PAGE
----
Lydiaatthebarre Sat 17-Nov-18 11:20:08

But why didn't she ask her children to shove up together and free up a seat?

AvoidingDM Sat 17-Nov-18 10:55:42

Poles aren't that easy to grip when you only have small hands.
Do you think the Op is an octopus? She was already holding a buggy. Which spare hands does she have to hold on herself and take 2 children by the hands. Ffs

zippey Sat 17-Nov-18 10:47:55

When I say older adults I mean adults from about 60 or older. But if someone was grumbling or asked for a seat, I would give them mine, or my children’s without questioning the nature of their ailment.

I’m not piping to the good old days. Just saying children should say their please and thank yous, and offer seats to people more in need. Most 4-6 year old children can stand (or sit on the floor) of a bus or train.

If the train is crowded, hold their hands or tell them to hold onto a chair or a pole.

Should older people automatically get respected? I’d say yes. As should any human, unless there is a reason to not respect them.

And respect meaning general niceties eg saying hello, giving up your seat on a crowded bus, helping them after an accident.

Nothing on telly - No I don’t tend to sneer at parents. They have a tough enough job. But they should teach their children kindness and manners, and if someone elderly was grumbling for a seat then I don’t see any harm in offering them one.

NothingOnTellyAgain Sat 17-Nov-18 10:34:33

Which is the point at which I don't understand and think there's some spite involved TBH.

NothingOnTellyAgain Sat 17-Nov-18 10:33:58

This person would approach a 4yo and tell them to stand up rather than approach a 16, 25 or 35 year old and ask them.

Lizzie48 Sat 17-Nov-18 10:17:57


Why should children automatically respect their elders? Surely respect needs to be earned? This lady's behaviour didn't entitle her to respect from anyone IMO.

No, we should treat anyone as we would wish to be treated. If we were vulnerable in any way, and needed a seat on a bus because we might easily fall over (as one of the OP's DSs had done not long before), then we would want other passengers to allow us a seat.

We don't demand respect, as we're no more entitled to it than the next person. It's fine to ask politely if you're in need of a seat because you're unable to stand for any reason. You'll find you'll get a much kinder response in return.

Teateaandmoretea Sat 17-Nov-18 09:47:04

It's all the guff about 'it's how it used to be in the good old days.'

Yeah those good old days when racism was rife, rape was allowed in marriage, girls were locked up for getting pregnant, people with depression were sent to asylums.

Thankfully the world has moved on in 2018.

NothingOnTellyAgain Sat 17-Nov-18 09:32:41

Sorry I say "no one" obviously some peopel on this thread a quite keen!

NothingOnTellyAgain Sat 17-Nov-18 09:32:05

There are people liek this about.

Ignore them is my advice.

Most poeple are sensible, and kind.

No-one wants a little kid getting hurt / separated from parent, not least because it will be noisy and / or hold their journey up. Even people who are arseholes see a benefit to letting more vulnerable people sit, and this includes children, and depends to an extent on the journey - crowding, how sudden stops are,how sharp corners etc.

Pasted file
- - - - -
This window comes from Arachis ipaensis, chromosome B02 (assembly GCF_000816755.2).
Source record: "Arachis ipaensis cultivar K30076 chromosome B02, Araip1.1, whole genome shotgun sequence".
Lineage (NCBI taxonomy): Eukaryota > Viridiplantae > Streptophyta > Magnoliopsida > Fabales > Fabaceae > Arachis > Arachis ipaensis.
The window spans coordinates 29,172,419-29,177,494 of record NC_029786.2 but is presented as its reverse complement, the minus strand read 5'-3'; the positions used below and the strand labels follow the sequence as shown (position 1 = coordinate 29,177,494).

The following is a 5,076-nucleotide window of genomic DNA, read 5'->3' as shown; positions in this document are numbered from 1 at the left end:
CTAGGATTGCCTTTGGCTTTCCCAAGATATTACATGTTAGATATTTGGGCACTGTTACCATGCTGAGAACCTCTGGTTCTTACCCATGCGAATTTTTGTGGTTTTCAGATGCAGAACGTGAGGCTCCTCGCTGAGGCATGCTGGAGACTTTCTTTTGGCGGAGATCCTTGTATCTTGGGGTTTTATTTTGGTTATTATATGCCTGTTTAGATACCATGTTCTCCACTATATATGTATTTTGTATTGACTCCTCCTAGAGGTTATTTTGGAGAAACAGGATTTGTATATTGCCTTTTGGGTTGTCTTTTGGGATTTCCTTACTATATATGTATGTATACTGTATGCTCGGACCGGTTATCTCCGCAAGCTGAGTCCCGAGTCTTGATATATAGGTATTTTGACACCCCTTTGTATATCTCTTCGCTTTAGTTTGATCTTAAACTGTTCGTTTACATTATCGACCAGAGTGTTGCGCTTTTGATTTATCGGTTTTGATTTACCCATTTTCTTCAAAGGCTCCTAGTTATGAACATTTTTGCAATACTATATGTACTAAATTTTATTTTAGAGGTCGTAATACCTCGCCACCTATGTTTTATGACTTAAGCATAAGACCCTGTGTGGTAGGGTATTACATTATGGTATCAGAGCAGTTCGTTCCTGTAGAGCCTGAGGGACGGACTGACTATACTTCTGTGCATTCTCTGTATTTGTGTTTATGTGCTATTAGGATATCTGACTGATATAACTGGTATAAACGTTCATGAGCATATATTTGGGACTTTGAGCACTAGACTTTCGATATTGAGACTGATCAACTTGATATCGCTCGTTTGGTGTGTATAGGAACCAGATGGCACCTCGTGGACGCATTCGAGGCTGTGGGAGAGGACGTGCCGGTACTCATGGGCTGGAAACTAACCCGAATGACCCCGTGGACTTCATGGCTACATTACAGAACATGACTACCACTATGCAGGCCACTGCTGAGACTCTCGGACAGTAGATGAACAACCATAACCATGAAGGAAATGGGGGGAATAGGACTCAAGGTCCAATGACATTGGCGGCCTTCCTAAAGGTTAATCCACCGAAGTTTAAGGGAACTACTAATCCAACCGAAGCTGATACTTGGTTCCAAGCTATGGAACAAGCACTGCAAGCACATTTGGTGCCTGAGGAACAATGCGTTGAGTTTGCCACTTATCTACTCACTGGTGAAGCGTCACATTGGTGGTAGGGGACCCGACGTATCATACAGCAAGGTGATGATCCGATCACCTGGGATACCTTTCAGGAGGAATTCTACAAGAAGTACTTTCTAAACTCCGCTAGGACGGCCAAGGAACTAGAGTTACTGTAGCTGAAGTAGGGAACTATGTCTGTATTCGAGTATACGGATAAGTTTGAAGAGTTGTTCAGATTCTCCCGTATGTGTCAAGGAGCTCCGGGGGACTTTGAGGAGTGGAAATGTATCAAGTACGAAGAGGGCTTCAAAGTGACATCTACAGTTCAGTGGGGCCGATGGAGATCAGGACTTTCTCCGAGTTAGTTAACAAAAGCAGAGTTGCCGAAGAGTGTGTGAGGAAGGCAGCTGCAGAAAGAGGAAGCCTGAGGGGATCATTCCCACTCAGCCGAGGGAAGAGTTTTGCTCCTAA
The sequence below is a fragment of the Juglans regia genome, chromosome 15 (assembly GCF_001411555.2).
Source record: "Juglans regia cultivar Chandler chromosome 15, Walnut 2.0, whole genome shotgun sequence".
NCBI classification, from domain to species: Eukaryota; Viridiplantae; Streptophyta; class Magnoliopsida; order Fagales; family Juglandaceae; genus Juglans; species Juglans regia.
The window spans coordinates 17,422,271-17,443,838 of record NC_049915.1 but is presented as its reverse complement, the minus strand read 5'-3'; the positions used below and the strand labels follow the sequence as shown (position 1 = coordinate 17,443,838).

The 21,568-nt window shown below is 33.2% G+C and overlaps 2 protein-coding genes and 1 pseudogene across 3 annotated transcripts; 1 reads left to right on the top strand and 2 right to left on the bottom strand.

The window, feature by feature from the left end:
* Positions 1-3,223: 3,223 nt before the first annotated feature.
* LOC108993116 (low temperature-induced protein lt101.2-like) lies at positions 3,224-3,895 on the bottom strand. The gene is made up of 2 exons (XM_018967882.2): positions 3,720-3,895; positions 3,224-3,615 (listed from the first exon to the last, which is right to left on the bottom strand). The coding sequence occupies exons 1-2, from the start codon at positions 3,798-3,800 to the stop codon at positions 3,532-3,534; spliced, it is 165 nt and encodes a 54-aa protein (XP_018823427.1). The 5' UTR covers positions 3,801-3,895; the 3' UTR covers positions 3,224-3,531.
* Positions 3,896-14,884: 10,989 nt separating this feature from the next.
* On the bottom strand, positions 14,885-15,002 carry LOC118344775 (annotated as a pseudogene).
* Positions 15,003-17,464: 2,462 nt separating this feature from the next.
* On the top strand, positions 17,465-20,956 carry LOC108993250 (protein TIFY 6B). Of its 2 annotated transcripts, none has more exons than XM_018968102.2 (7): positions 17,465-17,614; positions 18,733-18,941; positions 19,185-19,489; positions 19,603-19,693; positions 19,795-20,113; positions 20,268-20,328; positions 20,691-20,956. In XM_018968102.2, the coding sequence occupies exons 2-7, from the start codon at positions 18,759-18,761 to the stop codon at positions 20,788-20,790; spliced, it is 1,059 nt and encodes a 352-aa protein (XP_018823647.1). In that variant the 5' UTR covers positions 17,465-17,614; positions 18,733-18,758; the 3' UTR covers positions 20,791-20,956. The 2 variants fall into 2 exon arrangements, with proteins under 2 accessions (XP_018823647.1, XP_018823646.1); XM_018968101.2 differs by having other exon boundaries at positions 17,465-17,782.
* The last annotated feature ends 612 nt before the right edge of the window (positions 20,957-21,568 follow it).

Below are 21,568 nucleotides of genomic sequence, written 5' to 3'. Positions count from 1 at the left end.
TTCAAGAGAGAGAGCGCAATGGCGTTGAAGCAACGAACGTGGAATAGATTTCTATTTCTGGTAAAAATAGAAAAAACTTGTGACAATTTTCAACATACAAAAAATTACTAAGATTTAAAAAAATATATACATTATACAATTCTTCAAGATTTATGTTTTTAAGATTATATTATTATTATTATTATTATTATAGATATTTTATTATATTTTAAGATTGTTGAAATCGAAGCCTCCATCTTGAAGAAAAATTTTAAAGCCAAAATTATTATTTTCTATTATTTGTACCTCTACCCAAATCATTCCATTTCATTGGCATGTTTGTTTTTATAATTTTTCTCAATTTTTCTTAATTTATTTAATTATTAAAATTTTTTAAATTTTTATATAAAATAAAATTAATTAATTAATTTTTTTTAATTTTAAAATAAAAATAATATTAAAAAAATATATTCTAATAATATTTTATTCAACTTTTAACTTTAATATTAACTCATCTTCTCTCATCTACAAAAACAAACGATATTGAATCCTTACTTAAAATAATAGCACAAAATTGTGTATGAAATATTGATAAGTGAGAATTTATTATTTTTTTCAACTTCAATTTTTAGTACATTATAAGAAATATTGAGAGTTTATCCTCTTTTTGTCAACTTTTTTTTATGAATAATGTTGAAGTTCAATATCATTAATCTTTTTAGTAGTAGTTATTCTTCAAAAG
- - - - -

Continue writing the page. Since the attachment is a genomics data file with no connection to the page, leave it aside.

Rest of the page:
Teateaandmoretea Sat 17-Nov-18 09:27:30

No Zippey, not if they are at disproportional risk from standing. Age does not give you rights that usurp safety and common decency.

NothingOnTellyAgain Sat 17-Nov-18 09:27:11

Always, under any and all circs?

With no regard for their age, the crowding levels, their safety?

I don't understand. Why do you think that?

Why is it better for a 4yo to stand on a crowded train, where no-one can see them because they are so much smaller, they are unable to reach anything to hold onto, at risk of getting separated from their grown up etc

Rather than an able bodied 25 year old?

Why does that seem sensible to you?

I bet you're the first to sit their sneering at a parent for beign rubbish when in that situaiton and juggling multiple kids, one of them takes a tumble as well.

On my commute children up to about 10 are given seats because it is obviously more dangerous for them to stand than an adult. This is the norm. So stick that in your pipe and smoke it. What a horrible person.

zippey Sat 17-Nov-18 09:06:49

Children should always stand in preference to older adults I think. It’s a form if respecting your elders.

Lizzie48 Sat 17-Nov-18 08:51:28

4 and 6 are not babies and should be capable of holding on by themselves. Just teach them. The lady was right to moan.

Right to moan? Hmmm, that's never right, it's very rude. You can ask for a seat, and actually in this case the lady was offered a seat and wouldn't take it. So in every way, she was out of order. hmm

Teateaandmoretea Sat 17-Nov-18 07:17:19

4 and 6 are not babies and should be capable of holding on by themselves. Just teach them. The lady was right to moan.

4 and 6 year olds are tiny ffs. If the bus stopped quickly then they would be a lot more likely to get hurt than an adult. Many adults give up their seat for very young children I would I hate to see them standing.

It's pretty simple on a crowded bus the purple who need the seats most should get them. I always give up my own seat but my tiny 6yo standing because someone older feels entitled to their seat? No. My 9yo standing because someone needs it more than them? Yes.

Interestingly elsewhere on MN 6yo should still be backward facing in car seats but some claim they can stand on a bus. Absolutely ridiculous.

AvoidingDM Sat 17-Nov-18 02:15:41

How long before this all becomes a thing of the past and standing on buses is made illegal?
And all passengers seated with seatbelts?

My guess is long before those kids hit 40.